Many people are hesitant to file Chapter 7 bankruptcy due to some misconceptions about what it actually entails. Although Chapter 7 is also known as a liquidation bankruptcy, many categories of property are exempted from the liquidation, allowing debtors to keep certain items of property. Debtors should still expect that they will lose non-exempted property they may own, however.
The Chapter 7 proceeding is initiated by filing a petition together with a statement of financial affairs and several schedules detailing income, expenses, debts, assets and all leases and executory contracts. Additionally, the debtor will either be required to pay the filing fee or to set up an installment plan of four payments to take care of it. Some income-qualified debtors may be able to have the fees waived. When the petition is filed, a bankruptcy trustee will be appointed to administer the bankruptcy estate.
One of the first tasks the trustee will have is to notify all of the creditors. The trustee will then schedule a creditors' meeting, at which the creditors will have the opportunity to object to the bankruptcy and question the debtor while under oath. If the bankruptcy is approved, the trustee then will liquidate the non-exempt assets, and the remaining unsecured debts will be discharged. When a debt is discharged, the creditor may take no further collection to collect on it. Secured creditors with liens on property are still able to enforce those liens, however.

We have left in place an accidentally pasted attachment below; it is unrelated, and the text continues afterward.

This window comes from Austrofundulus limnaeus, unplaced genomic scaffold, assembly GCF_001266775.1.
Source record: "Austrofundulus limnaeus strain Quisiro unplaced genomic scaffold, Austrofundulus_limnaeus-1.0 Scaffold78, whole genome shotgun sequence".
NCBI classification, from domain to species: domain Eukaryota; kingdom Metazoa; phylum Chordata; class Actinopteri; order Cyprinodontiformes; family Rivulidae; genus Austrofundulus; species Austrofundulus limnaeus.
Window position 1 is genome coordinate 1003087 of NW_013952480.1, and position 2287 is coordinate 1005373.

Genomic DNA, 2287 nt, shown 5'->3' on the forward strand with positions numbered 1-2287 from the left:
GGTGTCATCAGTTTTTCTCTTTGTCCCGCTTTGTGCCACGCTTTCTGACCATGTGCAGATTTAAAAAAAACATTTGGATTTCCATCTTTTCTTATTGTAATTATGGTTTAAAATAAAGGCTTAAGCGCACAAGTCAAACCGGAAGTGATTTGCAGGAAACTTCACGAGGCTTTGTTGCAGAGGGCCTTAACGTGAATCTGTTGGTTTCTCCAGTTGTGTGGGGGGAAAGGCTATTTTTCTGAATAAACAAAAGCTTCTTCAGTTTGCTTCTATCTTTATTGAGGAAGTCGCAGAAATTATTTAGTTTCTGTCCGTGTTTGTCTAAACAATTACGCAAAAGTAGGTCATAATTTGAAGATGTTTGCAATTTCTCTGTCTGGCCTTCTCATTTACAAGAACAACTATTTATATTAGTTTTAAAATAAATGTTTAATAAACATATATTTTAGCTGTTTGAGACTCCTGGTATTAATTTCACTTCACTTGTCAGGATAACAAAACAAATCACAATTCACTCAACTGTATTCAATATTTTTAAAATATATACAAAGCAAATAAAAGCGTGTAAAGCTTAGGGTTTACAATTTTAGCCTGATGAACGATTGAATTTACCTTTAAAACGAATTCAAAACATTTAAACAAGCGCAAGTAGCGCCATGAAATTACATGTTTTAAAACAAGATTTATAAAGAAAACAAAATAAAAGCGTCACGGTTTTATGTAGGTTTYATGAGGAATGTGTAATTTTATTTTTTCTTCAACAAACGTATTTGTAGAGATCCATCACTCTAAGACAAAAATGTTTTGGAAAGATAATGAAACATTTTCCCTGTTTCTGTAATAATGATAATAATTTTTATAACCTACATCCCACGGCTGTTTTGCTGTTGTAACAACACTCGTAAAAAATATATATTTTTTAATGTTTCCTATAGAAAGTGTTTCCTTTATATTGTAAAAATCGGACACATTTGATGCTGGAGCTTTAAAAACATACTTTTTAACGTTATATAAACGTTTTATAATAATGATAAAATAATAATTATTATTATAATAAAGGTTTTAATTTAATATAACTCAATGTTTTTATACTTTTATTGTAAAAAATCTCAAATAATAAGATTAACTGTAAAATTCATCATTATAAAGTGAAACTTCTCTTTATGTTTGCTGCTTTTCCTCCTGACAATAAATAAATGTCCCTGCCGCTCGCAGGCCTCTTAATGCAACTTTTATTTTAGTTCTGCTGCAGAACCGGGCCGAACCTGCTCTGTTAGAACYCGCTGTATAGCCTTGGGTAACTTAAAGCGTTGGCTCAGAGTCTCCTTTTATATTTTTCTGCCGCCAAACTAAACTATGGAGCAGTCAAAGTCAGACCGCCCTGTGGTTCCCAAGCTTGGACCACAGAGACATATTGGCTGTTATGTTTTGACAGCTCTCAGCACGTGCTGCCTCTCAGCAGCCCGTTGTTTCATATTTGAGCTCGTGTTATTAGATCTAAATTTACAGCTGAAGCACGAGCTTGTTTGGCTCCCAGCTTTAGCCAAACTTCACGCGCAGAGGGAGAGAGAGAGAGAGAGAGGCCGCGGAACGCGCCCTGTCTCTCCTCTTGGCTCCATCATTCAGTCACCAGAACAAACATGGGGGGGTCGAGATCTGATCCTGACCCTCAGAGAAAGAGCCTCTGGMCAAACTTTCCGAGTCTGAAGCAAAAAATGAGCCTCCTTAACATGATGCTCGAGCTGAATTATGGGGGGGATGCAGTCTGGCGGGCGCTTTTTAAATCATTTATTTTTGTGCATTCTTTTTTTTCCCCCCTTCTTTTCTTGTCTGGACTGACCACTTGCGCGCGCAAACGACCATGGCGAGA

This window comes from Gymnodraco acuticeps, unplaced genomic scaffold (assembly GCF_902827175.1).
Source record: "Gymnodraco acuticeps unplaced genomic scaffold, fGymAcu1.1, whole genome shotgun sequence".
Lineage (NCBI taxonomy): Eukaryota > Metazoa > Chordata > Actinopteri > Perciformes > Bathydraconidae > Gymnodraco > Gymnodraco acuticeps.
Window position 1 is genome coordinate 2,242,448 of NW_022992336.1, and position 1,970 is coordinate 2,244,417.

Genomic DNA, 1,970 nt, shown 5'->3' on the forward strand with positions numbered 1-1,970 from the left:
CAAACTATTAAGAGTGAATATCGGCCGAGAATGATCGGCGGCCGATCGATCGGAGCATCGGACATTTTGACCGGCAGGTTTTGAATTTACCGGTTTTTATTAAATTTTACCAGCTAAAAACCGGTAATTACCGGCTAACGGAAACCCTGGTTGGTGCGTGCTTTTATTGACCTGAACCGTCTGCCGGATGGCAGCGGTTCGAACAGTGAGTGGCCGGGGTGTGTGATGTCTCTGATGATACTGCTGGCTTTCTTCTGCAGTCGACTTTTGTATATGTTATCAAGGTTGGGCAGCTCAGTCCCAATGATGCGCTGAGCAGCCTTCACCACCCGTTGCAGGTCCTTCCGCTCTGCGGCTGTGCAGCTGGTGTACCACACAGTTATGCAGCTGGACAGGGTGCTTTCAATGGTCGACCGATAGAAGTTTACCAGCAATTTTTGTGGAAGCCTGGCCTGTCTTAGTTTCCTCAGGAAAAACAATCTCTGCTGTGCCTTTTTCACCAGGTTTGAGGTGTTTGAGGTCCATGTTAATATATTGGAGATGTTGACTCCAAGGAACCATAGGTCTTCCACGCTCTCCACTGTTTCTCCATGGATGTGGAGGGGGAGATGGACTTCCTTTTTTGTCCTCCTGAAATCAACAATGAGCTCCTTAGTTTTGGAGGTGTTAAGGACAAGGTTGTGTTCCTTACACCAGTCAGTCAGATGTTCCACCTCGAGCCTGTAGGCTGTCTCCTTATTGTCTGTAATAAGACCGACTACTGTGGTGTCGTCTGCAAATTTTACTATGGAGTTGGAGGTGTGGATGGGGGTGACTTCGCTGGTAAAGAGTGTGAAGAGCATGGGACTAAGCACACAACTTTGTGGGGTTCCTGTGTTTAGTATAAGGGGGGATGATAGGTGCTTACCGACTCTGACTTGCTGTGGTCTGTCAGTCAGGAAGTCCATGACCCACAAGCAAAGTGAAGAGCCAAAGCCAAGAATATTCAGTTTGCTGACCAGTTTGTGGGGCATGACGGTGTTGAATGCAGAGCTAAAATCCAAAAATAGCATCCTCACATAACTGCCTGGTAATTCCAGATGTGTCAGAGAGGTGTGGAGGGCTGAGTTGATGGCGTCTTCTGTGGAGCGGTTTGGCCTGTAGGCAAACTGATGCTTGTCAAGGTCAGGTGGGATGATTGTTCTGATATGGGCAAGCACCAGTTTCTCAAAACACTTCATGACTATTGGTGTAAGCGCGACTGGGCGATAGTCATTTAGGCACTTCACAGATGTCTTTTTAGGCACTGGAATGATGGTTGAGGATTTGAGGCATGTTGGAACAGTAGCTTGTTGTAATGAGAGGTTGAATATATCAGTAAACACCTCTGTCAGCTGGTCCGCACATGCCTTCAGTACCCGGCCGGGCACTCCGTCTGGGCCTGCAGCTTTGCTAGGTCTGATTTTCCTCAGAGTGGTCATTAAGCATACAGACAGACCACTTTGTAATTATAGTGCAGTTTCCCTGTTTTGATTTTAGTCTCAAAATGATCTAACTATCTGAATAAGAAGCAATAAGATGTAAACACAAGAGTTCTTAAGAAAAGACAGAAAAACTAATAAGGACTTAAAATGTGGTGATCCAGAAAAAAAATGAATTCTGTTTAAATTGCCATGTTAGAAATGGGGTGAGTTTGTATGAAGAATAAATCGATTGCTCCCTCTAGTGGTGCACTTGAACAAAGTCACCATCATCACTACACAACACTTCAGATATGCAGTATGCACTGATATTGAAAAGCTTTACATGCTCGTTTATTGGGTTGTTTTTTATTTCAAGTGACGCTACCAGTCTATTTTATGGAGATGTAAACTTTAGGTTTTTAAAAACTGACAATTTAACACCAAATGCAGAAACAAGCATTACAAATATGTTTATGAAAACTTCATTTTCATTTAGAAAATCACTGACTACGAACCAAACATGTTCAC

Many people are concerned about the stigma attached to bankruptcy. For several, however, bankruptcy provides a good option in order to obtain relief from unmanageable debts. Bankruptcy can provide people with a fresh start, allowing them to move forward and make better financial decisions in the future. Those who are considering bankruptcy but who have questions may want to consult with a bankruptcy attorney.
Source: United States Court , "Liquidation Under the Bankruptcy Code", November 24, 2014